The GO camper by North Carolina-based SylvanSport is nothing like your parents' fifth-wheel. In fact, the one-of-a-kind mobile adventure trailer is billed as being "more versatile than a Swiss Army knife." At 800 lbs, the combination trailer-camper-hauler can be pulled around by even the smallest of car. The trailer is so light that when you get to your campsite, you can un-hitch from your vehicle and maneuver it around by hand into that perfect—yet hard to reach—camping spot.
"In 2004 I saw what was going on in the outdoor recreation world," explained SylvanSport Founder and President Tom Dempsey, who I recently spoke with via telephone. Dempsey, who has a long background in kayak and RV design, joined forces with Tom Reeder and Kyle Mundt and in 2005 began designing and experimenting with campers that were lighter, easier to hitch and tow, and appealed to the gear-loving adventure-seeking set that had been all but ignored by mainstream RV manufacturers.
"The RV industry was not responding to some of the big changes happening," said Dempsey, siting skyrocketing fuel prices, changing attitudes towards the environment and a desire to have efficient, multi-purpose designs that allow the camper to do more than collect dust when not in use. And in 2007, after quite a bit of testing and refining, SylvanSport unveiled the GO camper in its current form.
Designed like a piece of gear you would find in an outfitters store like a backpack or a kayak, the all-aluminum frame of the 840-lb. GO is so small and light just about every vehicle on the road can tow it. But the light weight doesn't mean the trailer bounces around. With a high quality suspensions system and a torsion axle that is designed specifically for the trailer's weight range, the GO does not bounce around, meaning it is safe for even the smallest of vehicles. And for people who have never towed anything before, the automatically-engaging hitch coupler makes towing a snap. LED lights embedded that shine on the wheels that not only look cool at night, but they allow the driver to easily check the cargo and see the wheels.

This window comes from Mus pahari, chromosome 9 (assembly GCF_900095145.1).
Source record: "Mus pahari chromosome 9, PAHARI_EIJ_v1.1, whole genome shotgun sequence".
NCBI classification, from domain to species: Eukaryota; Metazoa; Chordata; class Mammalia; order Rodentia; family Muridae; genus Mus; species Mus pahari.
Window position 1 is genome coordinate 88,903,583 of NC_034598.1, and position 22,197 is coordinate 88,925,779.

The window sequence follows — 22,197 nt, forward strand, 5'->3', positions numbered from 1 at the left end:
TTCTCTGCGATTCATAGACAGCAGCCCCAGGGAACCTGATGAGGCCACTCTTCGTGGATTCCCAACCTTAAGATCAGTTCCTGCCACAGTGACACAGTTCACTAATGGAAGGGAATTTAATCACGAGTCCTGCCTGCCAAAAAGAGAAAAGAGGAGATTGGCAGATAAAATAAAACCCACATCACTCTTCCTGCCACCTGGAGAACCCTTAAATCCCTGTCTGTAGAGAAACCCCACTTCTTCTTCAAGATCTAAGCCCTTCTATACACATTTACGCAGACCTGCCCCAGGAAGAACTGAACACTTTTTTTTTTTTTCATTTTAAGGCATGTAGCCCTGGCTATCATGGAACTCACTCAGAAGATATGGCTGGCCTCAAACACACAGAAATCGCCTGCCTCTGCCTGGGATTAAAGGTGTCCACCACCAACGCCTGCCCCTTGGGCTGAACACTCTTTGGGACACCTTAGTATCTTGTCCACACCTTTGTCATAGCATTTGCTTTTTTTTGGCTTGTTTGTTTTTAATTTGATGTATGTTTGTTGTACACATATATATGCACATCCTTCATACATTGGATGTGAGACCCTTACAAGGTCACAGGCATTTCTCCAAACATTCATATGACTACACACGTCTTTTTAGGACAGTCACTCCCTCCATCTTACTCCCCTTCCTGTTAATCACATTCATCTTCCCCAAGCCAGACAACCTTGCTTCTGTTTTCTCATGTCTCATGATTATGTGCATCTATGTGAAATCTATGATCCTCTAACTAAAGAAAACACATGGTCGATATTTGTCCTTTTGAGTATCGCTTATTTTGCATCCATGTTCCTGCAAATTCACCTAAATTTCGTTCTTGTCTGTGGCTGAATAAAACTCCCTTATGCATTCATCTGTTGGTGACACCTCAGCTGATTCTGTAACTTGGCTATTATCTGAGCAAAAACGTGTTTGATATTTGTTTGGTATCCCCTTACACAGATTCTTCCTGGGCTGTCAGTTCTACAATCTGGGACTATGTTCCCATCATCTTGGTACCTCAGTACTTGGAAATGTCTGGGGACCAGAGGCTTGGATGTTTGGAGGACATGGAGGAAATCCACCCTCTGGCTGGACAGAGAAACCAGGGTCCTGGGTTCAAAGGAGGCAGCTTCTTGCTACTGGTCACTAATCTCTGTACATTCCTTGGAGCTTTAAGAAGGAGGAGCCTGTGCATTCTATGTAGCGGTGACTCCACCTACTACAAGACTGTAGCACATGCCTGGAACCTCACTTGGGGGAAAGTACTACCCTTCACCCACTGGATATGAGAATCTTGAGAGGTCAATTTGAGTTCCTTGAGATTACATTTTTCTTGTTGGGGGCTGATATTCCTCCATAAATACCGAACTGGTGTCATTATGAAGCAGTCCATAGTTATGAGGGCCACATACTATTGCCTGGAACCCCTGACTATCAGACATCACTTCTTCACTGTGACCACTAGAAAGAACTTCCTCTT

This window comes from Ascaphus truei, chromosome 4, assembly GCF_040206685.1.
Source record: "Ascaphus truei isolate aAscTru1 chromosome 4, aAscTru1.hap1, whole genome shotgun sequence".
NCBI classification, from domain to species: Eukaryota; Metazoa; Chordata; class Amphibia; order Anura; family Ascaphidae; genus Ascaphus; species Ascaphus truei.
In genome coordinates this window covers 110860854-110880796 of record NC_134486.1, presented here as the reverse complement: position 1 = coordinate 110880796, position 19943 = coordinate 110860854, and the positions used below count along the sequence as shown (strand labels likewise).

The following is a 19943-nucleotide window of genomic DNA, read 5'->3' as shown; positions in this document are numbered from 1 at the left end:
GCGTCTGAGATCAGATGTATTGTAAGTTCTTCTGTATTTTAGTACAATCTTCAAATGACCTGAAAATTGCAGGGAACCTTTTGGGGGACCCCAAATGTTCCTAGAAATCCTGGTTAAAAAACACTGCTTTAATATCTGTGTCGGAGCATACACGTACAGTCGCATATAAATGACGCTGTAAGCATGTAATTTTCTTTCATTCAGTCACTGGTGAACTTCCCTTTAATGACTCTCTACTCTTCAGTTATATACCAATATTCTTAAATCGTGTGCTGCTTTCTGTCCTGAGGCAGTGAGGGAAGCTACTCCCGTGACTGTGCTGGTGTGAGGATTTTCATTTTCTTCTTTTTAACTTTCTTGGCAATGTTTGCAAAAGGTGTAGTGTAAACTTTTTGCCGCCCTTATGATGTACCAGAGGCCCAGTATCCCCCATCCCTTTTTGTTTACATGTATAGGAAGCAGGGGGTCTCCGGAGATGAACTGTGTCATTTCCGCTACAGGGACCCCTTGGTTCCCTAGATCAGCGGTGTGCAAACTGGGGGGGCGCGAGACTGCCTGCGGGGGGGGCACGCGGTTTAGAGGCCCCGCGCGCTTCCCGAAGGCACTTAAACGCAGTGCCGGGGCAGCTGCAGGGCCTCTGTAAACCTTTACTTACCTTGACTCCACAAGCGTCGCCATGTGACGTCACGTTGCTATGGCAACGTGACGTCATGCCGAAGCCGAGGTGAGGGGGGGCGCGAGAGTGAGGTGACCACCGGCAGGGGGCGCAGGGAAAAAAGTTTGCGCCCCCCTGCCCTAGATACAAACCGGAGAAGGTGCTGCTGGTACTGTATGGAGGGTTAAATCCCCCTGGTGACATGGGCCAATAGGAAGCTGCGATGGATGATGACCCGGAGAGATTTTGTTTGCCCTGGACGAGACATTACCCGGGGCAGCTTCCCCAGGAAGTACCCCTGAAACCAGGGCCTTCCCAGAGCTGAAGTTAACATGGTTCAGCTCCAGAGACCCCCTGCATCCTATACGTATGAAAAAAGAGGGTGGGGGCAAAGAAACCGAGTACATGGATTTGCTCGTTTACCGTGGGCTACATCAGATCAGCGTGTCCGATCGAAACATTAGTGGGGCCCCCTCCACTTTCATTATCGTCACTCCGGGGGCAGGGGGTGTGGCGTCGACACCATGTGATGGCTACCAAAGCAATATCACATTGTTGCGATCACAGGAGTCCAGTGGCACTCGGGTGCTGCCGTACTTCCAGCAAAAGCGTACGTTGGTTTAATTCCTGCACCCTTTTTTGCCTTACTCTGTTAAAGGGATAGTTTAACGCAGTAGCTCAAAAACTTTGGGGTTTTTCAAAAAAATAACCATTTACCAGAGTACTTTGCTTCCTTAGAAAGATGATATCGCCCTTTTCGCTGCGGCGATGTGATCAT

The Kelty tent structure sets up in about ten minutes, though with some practice, Dempsey tells me the tent can be set up in about six. For added coverage in the event of rain or sun, the GO's awning can be spun around and zipped to the back of the tent, creating a large shaded vestibule area. Inside the tent structure, a self-inflating air mattress equal to a King-size and a half of sleeping surface feels nothing like that hard and lumpy tent bottom you might find with a traditional tent. When not in use the tent stows cleanly into the roof's storage box.
So this thing would be cool even if it was just a camper, but it's not.
The camping pod can be removed in a matter of seconds with no tools. A simple twist of the post and you have a utility trailer that will tow 1,000 lbs. of gear, construction supplies, heavy equipment, or anything else you might need a trailer for. It is that utilitarian edge that Dempsey says sets the GO camper apart from any other camper-trailer out there.
The GO requires no packaging, no prep. For $6,195 it literally rolls off the truck and into your driveway, ready to go. Dempsey tells me the GO has been appealing to a couple different groups, thus far. First, there are the people who are active adventurers who want more simplicity in how they carry their gear but don't want to go the RV route. In some cases, the GO trailer has even allowed for better vehicle mileage with gear and bicycles in tow than that same vehicle was getting with the gear on the roof.
The second group of buyers who have shown interest in the GO are at the opposite end of the spectrum. These are the folks who are downsizing and simplifying out of the RV world.
By employing a direct selling approach, meaning not selling via a network of dealers, means that Dempsey and his crew have direct interactions with everyone who has bought one of the campers. And so far, the feedback has been quite positive. "Every single one we've sold," says Dempsey, "I cannot think of a single customer who has not been happy with their purchase.